29) And the delegates from every city did stand forth and declare themselves one by one. And the names of the delegates I do record here in the order in which they did stand to be recognized. And they were: 30) Nohonaya and Pa Sineth of the city of Elgiah; Parah and Nomiah Min, of the city of Pagwit; Monoriah and Mineat of Hagoth; Pingwit and Kayith of Sevim; Pa Wayat and Panah Nin of the women’s refuge of Korinah; Ealekoet Akekt and Kochets Kunnin of Nespelhem; Peliah and Beleuh of the Pahshi settlement of Porinor; Tlin Gee-it and Tso-Tsit of the city of Tliningsah and of Haydahats; Rhen and Kaboret of the city of Witchittim and Kodahah; Megnem and Pa-in-nah Waylit of Corianton and Winebag; Phaynith-Im and Phenith of the new settlement of Phenith Ee-it. 31) And delegates from all the cities were present, but these were the delegates chosen by election to speak in the Great Council and to hear the cause that had been brought forth. And they did choose for themselves who would speak and who would not. Wherefore, the council was convened according to the traditions of our people, yea, even in the manner in which our first fathers did set as an example unto us. 32) And I did call upon Micah to step forward to speak on behalf of his city in the examination of the first consideration and Hemeacum to speak for the second. And Micah arose from his place and strode into the center of the circle and he did address the council, saying: 33) Brothers and sisters, Nemenhah! I honor you and I am grateful that I should have this opportunity to stand up for my city and speak on behalf of her citizens. Behold the high priest of the city of Elak Kowat does do me great honor and I thank him. 34) Behold, has the city of Mentinah not always been the central city in this region? And have the laws that have been adopted by all the cities of the Nemenhah not flowed out of Mentinah since the very beginning of our sojourn here in the Land Northward? I say unto you, Yea. For, do we not have it in the records of our people that Pa Natan did write the laws and the statutes by which we do govern ourselves? Surely, none may question that it has been from out of Mentinah that the call for the Great Council has come in the past.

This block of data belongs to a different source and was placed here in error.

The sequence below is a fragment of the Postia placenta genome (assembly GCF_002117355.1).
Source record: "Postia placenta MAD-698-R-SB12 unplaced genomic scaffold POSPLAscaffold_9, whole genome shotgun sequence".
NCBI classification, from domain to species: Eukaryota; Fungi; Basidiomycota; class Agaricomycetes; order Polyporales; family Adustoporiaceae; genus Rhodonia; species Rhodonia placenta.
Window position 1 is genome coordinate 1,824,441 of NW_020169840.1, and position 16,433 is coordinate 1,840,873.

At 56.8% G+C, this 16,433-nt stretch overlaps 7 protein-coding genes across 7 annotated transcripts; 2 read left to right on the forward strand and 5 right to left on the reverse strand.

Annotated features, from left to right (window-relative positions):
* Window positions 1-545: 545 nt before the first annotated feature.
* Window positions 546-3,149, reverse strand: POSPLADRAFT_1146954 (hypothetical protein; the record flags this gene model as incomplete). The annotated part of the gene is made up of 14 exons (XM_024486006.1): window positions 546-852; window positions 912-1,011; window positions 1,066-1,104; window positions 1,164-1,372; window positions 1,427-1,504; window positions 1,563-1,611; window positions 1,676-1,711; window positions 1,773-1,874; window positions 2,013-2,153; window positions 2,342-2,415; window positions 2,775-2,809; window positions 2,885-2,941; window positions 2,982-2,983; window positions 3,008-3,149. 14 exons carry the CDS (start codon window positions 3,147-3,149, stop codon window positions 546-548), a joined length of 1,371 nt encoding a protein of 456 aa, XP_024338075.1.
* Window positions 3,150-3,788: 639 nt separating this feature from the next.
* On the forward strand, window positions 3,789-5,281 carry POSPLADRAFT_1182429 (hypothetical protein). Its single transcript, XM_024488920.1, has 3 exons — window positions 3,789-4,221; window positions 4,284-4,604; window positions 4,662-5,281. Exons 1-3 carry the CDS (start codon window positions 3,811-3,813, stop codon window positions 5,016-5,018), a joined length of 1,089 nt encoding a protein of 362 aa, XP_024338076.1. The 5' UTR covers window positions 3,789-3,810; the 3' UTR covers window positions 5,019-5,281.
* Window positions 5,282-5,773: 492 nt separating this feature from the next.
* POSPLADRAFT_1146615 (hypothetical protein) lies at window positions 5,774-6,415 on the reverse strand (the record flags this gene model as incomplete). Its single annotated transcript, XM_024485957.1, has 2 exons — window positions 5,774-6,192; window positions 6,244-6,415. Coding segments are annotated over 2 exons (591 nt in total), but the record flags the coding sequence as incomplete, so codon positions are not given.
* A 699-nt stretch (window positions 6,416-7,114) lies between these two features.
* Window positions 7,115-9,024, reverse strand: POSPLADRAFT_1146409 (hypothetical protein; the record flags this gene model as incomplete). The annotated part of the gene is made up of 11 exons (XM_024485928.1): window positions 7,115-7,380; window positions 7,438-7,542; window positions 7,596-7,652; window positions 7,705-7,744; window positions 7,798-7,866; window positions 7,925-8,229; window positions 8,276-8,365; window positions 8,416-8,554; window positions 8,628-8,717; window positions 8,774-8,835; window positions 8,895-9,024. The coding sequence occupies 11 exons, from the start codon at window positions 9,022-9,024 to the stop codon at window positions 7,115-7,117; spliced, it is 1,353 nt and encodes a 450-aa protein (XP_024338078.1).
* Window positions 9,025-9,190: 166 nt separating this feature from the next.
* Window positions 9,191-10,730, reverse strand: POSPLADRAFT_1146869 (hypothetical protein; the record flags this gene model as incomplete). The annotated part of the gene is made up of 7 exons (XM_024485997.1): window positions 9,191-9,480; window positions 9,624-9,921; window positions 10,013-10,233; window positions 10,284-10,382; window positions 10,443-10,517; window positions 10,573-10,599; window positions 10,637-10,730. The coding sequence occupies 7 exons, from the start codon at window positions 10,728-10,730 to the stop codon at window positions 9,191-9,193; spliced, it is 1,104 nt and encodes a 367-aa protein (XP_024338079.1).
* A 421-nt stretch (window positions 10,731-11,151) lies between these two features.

35) Yea, and is the temple at Mentinah not the first temple to be built in the Land Northward? And was it not in Mentinah where the records of the people were compiled and kept? Indeed, have we not ample record that visitors from far away lands, even from across the East Sea and from across the West Sea, have traveled long just to arrive in Mentinah? Is it possible that any might deny the sacred role that the city of Mentinah has played in the very history of our people? 36) Behold, the surplus of all the cities has been sent unto the high priest of Mentinah for many generations and has the high priest not distributed the surplus wisely? I say unto you, that he has. 37) Wherefore then, shall the privileges of the principal city of the Nemenhah be taken from her? Behold, this is the question that I raise before this council. 38) And when Micah had made an end of speaking, he did sit down again in his place. 39) And Midgan Idi did arise and the council did recognize him. And he did open his mouth to speak, saying: 40) I too am honored that I might speak before this council and also that so great a man as Micah should condescend to give me the stand. And I should like to address the questions raised by Micah. Wherefore, I do beg his indulgence and also that of this council. 41) For I do not believe that anyone who has come here today can deny any of the things which Micah has said about the city of Mentinah. Of a surety, we must all admit that it was the first of the settlements of our people, after Hagoth took his people up into the mountains. And I think that none shall stand to deny that Mentinah has been a very principal and even capital city of our nation. 42) And it is also quite true and full of proof that Pa Natan’s record of the Laws of Mentinah have been the model for most of the laws by which the Nemenhah do govern themselves. And it is also without equivocation that Pa Natan was the high priest of Mentinah when she recorded the laws. 43) And there is no question that the first of the temples built by the Nemenhah of the Mountains was built in Mentinah, for it was the first of the cities. Wherefore, where else shall the Nemenhah of the Mountains have built their first temple in the new land, but in the first city? 44) Yea, and we must all admit that Mentinah has been a destination for many men and women of great wisdom and knowledge who have come from many parts of the world. For behold, the archives are in the valley of salt and they are preserved there. Yea, and it has always been one of the duties of the high priest of Mentinah to keep the archives and who sits here who will deny this? 45) But behold, I would ask this council, because a thing has ever been, does it signify that it shall or must always be? Is the city of Mentinah the only place among the Nemenhah where the voice of the people may raise up a council of all the people? And what are the privileges that one city may claim over another? Is any piece of land any different than another? Is it the plot of land upon which we are established, or is the field our foundation? I say unto you, Let us very carefully discharge our duty here today, for the Common Consent of the people is the matter that is being contested. 46) I know that Micah does feel for the dignity of his city. Behold, long has Mentinah been the center of our society. But behold, the voice of the people has brought about a change in things. Shall the tradition of our fathers supersede the common consent of the people? I hope that this shall not prove to be so, for it will become the ruination of all that we know. 47) Behold, my city is new. Yea, Elak Kowat has seen scarcely two generations of habitation. Has it become a principal city because of its history? I think not. There has not been enough of it to warrant such an honor. What then? Does it contain men and women who are in any way greater or wiser than they who live in other cities? Again, I think not. We are all relations and none of us are ought different than the citizens of any of the cities of the Nemenhah. 48) What then has elevated Elak Kowat to become the capital of the nation? Behold, I will tell you. It is not because of wealth, neither is it because of greater knowledge or wisdom. Elak Kowat has become the gathering place of the Great Council only because of the Common Consent of the people. Behold, the people decided by vote that Elak Kowat should become the capital and if the people next week shall decide otherwise, then some other city would lay claim to this honor. 49) It is not history or tradition or the law or the temple that decides these things, but the Common Consent of the people. For, it is because of the Common Consent that we may say that we have all things in common. Yea, it is by the Common Consent, is it not, that we have come out of Babylon, not because of the traditions of our fathers. For I would that you might recall that our lineage does not begin with Hagoth. Indeed, the Nephites were our fathers as well. Did they do all things by common consent? Behold, I say unto you, Nay. 50) Micah would have us believe that the good of the nation hangs upon the privileges bestowed by history and tradition unto the city of Mentinah. But I say unto you, The good and the future of our very way of life hangs not upon the good name and reputation of but one city, but rather upon the steadfastness of all the Nemenhah in upholding the standard set by the founders of Mentinah. If we bow to the will of one city and place it higher in stature than all the rest merely because of its history, then we shall have created a tyranny that shall destroy the nation. 51) I do not plead that pre-eminence be given to my own city. Take the honor from Elak Kowat if having it shall create discord in the nation. Yea, give it to another city if having it shall threaten to puff its citizens up in the pride of their hearts! Nay, I do not beg for any such honor to dishonor the people of Elak Kowat. 52) But behold, we ought to examine the reason that the honor was taken from Mentinah and given unto another. Is Mentinah unified? Do they have all things in common within their own city? Can a council be elected that shall not be divided against itself? Behold I say unto you, The city is split down the middle and there is contention on every corner. How then shall the rest of the nation rely upon a factious city to distribute equitably the sacred surplus of all the cities? 53) For behold, does such division exist in any other city but Mentinah? I say unto you, Nay. Examine every delegate in this council today and you will find no such division. But if Mentinah and the high priest of Mentinah is to have control over the general surplus, could that not become the means whereby that same division which does destroy the unity of Mentinah might be spread from city to city? And is this wisdom? 54) Wherefore, the wisdom of the General Councils is plainly manifest in its recommendation to the people that the surplus be transferred out of the center of the dispute. And the Councils did ask for the Common Consent of the people. Did the people consent to retain the surplus in the ancient capital? They did not. Behold, they saw clearly the threat to the public peace. 55) There was no slight intended and no injury made upon the people of Mentinah. But the security of the way of life which all the cities have chosen was of primary concern and the people did decide the best course of action. The people of Mentinah are not forced to accept the Common Consent if they no longer wish to live by this law. Yea, they may leave the union and be a nation unto themselves if this is their desire, for the rest of the cities do not seek to impose that upon Mentinah of which its citizens do not approve. Wherefore, where is the injury?